Also Slythy.

Martin Gardner, The Annotated Alice:

a combination of “slimy” and “lithe”; smooth and active


(compounded of slimy and lithe). ‘Smooth and active’.

Oxford English Dictionary, 2nd ed.:

slithy, a.1

Obs.–1 ? var. of SLEATHY a. 1622 W. WHATELY God’s Husb. II. 116 We make no great matter of the lower degrees of sinne, and so grow slithy, and fashionable, and dead in our confessions. (SLEATHY= rare.  Slovenly, careless.  1649 W. BLITHE Eng. Improv. Impr. 52 The combination of labourers and poor people may very much prejudice, besides their slothfull and sleathy slubbering of it. a1904 in Eng. Dial. Dict. s.v. Sleath (Kentish dial.), He is a bit sleethy.)

slithy, a. 2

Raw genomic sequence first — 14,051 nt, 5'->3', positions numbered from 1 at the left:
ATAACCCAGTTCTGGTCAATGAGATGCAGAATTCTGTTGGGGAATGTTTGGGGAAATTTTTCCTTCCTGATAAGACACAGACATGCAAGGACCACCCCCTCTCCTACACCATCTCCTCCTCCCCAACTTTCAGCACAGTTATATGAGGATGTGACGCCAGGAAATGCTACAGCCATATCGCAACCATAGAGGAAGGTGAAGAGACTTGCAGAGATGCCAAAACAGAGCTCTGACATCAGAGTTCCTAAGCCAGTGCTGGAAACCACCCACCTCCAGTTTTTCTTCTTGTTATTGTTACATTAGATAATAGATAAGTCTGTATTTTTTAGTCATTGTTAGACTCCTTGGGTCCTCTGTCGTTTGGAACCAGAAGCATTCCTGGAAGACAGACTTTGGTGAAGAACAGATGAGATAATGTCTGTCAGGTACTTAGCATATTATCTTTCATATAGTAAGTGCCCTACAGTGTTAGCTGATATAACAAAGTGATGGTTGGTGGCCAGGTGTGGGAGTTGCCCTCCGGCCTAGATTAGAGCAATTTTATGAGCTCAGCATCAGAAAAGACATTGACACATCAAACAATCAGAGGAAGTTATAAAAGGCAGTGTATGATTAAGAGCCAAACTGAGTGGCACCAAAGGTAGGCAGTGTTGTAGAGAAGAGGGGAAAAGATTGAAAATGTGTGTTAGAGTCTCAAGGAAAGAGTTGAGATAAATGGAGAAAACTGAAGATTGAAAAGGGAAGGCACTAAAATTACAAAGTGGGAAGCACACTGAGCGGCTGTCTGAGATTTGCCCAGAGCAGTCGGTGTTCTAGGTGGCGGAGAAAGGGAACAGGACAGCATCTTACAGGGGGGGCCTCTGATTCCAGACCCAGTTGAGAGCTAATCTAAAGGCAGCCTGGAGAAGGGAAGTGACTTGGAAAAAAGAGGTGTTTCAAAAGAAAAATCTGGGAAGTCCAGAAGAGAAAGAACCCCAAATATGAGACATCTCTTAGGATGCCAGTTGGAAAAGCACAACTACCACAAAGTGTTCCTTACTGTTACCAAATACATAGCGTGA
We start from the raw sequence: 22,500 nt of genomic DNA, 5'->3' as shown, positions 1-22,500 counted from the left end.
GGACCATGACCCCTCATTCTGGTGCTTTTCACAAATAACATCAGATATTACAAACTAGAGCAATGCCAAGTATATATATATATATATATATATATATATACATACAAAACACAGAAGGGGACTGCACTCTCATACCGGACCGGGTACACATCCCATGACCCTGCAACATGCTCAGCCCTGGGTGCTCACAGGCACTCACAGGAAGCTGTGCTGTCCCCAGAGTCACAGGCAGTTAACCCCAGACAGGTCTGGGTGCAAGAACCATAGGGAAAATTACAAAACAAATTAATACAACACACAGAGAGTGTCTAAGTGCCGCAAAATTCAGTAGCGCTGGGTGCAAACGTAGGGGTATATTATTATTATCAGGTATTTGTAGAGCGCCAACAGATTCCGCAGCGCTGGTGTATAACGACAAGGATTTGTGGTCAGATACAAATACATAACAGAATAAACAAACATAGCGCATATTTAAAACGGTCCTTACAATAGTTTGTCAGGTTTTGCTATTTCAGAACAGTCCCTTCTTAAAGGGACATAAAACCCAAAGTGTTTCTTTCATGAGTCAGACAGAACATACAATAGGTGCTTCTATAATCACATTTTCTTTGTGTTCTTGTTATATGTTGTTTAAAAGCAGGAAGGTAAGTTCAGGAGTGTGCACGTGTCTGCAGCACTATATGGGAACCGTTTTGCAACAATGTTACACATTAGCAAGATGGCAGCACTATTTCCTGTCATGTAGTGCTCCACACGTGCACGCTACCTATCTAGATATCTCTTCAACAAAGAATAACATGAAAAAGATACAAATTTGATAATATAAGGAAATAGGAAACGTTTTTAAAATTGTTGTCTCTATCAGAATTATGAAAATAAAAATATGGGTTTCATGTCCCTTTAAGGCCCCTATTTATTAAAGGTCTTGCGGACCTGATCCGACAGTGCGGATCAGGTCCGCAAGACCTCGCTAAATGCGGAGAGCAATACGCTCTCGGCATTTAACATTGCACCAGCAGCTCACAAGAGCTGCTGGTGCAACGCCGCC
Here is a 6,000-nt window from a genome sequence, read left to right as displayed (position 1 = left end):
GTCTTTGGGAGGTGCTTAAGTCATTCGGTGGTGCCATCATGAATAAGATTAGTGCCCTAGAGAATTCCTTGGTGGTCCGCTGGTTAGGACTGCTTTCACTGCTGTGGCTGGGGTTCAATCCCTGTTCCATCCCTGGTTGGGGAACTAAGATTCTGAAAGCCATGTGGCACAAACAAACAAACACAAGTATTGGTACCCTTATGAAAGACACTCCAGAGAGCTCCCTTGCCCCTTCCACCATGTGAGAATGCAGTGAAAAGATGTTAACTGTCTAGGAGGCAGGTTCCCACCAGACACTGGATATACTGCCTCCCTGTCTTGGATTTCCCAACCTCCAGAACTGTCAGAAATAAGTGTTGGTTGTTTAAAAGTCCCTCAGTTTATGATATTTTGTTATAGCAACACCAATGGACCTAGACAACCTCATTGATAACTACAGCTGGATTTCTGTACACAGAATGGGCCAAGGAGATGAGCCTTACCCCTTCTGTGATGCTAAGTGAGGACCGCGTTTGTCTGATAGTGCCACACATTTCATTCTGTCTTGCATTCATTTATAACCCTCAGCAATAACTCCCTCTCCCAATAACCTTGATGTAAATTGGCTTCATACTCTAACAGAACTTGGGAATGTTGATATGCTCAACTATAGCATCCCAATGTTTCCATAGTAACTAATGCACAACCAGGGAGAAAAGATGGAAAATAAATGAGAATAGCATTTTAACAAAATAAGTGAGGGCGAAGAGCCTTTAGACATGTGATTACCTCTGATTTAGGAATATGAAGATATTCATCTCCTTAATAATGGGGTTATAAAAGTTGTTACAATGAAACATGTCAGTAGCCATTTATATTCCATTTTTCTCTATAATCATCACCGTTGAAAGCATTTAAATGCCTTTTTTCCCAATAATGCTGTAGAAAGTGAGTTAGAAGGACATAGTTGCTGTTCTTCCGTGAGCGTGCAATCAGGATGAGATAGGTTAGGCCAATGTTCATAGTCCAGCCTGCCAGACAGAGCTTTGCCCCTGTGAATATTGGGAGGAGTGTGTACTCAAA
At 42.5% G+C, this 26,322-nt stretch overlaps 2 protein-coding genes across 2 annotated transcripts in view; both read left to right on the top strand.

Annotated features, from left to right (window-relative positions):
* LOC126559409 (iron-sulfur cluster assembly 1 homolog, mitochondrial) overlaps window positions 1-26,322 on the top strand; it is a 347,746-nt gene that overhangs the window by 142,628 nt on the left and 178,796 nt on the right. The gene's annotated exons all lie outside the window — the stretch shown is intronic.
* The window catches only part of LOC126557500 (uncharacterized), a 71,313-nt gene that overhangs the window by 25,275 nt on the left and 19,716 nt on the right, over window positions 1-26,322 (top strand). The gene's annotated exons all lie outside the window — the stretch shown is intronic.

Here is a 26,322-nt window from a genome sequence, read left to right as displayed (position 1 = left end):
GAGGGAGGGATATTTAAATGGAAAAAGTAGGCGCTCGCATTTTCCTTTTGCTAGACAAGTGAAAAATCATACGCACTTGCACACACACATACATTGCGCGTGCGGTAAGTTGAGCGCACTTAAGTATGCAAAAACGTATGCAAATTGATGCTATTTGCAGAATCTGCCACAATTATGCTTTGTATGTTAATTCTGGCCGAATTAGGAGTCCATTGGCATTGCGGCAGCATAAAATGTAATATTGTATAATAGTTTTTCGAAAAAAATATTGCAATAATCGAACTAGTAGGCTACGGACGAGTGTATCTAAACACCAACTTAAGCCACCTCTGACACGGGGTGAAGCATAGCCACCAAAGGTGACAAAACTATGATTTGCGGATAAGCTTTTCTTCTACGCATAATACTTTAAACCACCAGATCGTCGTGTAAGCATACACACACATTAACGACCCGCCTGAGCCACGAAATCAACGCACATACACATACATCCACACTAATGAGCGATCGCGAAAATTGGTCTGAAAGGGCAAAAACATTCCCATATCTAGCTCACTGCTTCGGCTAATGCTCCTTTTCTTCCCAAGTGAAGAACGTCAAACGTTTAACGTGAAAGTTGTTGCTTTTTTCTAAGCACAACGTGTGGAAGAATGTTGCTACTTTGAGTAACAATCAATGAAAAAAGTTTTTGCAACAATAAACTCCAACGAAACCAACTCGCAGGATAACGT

A word invented by ‘Lewis Carroll’: ‘smooth and active’ (‘Carroll’, 1855, 140) and popularized esp. in phr. slithy toves from Through the Looking-Glass (1871). Also in subsequent allusive uses. 1855 ‘L. CARROLL’ Rectory Umbrella & Mischmasch (1932) 139 Twas bryllyg and the slythy [1871: slithy] toves Did gyre and gymble in the wabe. 1920 ‘K. MANSFIELD’ Let. 27 Sept. (1928) II. 48, I watched him [sc. a lizard] come forth to-day– very slithy– and eat an ant. 1928 A. S. EDDINGTON Nature of Physical World xiii. 291 Eight slithy toves gyre and gimble in the oxygen wabe; seven in nitrogen. 1937 G. FRANKAU More of Us 2 While the free-versifier gyres and gimbles The slithy tove–with his own ‘private symbols’. 1960 H. MARCHAND Categories x. 368 Lewis Carroll’s slithy.., chortle..have become common property. Shakespeare’s glaze (f. glare and gaze) has not. 1981 Time Out 20-26 Mar. 54/1 Pity the slithy toves of academe.

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